Cher de Caraman’s Best Compliments wait Upon You, My dear Sir, and I Beg You Will Remember me to all Friends in Virginia—Mr. jefferson’s Health is Recovering—But He Keeps Himself too Closely Confined. By My last letters from the General, He was in full enjoyment of a plan for the Navigation of the Pottowmack.3 God Bless You, My dear friend, Remember me often, and for ever depend Upon the Warm Affection, and Most High Regard of Your devoted friend
The Mercantile interest is Warmer than Ever Against the New Regulations in favour of the West india trade. They are Encouraged By the Narrow Conduct of England, and the total interruption of Commerce Betwe[e]n french and Americans, who are all flocking to Great Britain.4
RC (PHi). No cover or docket. Enclosure not found.
1. In Oct. 1783, Joseph II of Austria attempted to open the Scheldt River for international navigation and thereby expand his influence in European commercial affairs. Dutch soldiers crossed into Belgium and in retaliation, imperial troops seized two Dutch forts. For a time war threatened. A conference met at Brussels in Apr. 1784. Joseph’s sister, Marie Antoinette, tried to influence her husband Louis XVI, to support the imperial position, but instead Vergennes offered to mediate the problem. Joseph was forced to accept, and eventually relaxed his demand that the Scheldt be opened (Saul Padover, The Revolutionary Emperor: Joseph the Second 1741–1790 [New York, 1933], pp. 315–30).
2. Jacques Necker, director general of France from 1776 to 1781 and again from 1788 to 1789, described his economic theories in Compte rendu au roi, published in 1781.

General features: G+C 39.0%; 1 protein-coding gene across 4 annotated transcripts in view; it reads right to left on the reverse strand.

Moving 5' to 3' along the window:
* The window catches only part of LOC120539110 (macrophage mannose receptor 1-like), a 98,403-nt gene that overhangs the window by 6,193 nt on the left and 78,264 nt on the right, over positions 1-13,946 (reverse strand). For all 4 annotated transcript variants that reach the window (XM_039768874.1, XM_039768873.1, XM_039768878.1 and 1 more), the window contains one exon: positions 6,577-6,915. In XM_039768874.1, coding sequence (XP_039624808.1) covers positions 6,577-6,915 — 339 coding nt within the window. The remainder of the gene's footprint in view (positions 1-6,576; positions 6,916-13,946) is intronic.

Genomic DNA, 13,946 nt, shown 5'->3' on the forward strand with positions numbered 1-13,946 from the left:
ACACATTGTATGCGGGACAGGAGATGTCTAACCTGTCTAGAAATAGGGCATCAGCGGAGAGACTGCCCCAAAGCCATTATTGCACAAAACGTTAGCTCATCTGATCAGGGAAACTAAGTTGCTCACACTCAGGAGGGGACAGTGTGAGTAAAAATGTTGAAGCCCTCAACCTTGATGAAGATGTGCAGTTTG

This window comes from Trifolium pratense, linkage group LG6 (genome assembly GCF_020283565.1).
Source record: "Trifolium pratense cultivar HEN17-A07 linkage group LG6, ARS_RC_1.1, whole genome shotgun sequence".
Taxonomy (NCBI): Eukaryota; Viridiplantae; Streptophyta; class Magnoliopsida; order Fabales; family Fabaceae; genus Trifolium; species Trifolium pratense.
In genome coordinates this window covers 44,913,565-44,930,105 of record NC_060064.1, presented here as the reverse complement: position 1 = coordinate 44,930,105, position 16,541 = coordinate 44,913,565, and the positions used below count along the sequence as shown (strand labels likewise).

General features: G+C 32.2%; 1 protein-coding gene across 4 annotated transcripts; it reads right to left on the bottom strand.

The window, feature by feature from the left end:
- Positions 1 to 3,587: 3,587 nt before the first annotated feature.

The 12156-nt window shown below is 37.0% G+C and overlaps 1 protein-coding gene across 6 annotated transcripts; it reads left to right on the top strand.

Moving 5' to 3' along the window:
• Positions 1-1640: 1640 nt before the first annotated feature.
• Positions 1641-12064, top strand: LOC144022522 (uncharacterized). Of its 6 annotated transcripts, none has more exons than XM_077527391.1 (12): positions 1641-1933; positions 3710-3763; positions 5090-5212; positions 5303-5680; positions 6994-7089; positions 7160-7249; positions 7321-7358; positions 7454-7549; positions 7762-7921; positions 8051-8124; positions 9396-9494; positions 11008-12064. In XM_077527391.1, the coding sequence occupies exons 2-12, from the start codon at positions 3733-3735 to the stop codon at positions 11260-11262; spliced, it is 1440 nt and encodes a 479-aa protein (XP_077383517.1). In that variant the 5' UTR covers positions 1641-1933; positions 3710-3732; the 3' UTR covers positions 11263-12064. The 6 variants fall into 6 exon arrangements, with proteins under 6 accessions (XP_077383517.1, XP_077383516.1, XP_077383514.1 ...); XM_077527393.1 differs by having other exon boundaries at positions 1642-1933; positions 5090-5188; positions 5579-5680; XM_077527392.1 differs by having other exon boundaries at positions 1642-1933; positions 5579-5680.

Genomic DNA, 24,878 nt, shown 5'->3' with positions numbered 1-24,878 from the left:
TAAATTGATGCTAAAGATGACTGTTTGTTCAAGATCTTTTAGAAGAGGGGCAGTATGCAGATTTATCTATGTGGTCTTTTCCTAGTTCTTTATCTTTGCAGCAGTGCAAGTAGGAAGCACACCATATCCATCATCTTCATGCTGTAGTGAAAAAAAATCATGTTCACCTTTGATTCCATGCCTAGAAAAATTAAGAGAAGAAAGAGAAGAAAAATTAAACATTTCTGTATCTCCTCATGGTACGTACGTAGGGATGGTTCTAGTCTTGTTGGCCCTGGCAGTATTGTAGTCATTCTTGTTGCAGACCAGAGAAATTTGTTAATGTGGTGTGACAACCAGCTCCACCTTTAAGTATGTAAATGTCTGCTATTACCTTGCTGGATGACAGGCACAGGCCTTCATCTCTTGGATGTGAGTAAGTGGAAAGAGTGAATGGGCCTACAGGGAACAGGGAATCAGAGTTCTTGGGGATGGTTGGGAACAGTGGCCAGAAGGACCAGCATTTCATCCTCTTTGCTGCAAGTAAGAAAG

3. Washington’s letter of 23 Dec. 1784 refers to negotiations concerning the navigation of the Potomac River. Although the general’s letter of 15 Feb. 1785 is much more detailed about this subject it is unlikely that Lafayette had received this letter (Fitzpatrick, Writings of Washington description begins John C. Fitzpatrick, ed., The Writings of George Washington, from the Original Sources, 1745–1799 (39 vols.; Washington, 1931–44). description ends , XXVIII, 17–18, 71–75).
4. Lafayette returned to France in 1782 with a whole commercial plan and used his influence in the French court to achieve its acceptance. The principal plank of his plan was that American trade should have an indefinitely privileged position in French ports. The Arrêt of Aug. 1784 provided Americans with seven ports in the West Indies and increased the list of approved imports. French commercial opinion was indignant about the new trade terms and a propaganda war in France followed. Measures later adopted to placate this interest almost totally nullified the American advantages. See Frederick L. Nussbaum, “American Tobacco and French Politics, 1783–1789,” Political Science Quarterly, XL (1925), 497–516; and “The French Colonial Arrêt of 1784,” South Atlantic Quarterly, XXVII (1928), 62–78; and Louis R. Gottschalk, ed., “Lafayette as Commercial Expert,” AHR description begins American Historical Review. description ends , XXXVI (1930–31), 561–70. The Arrêt had recently been published in America, in the Pa. Packet, 9 Mar. 1785, and the Pa. Gazette, 16 Mar. 1785.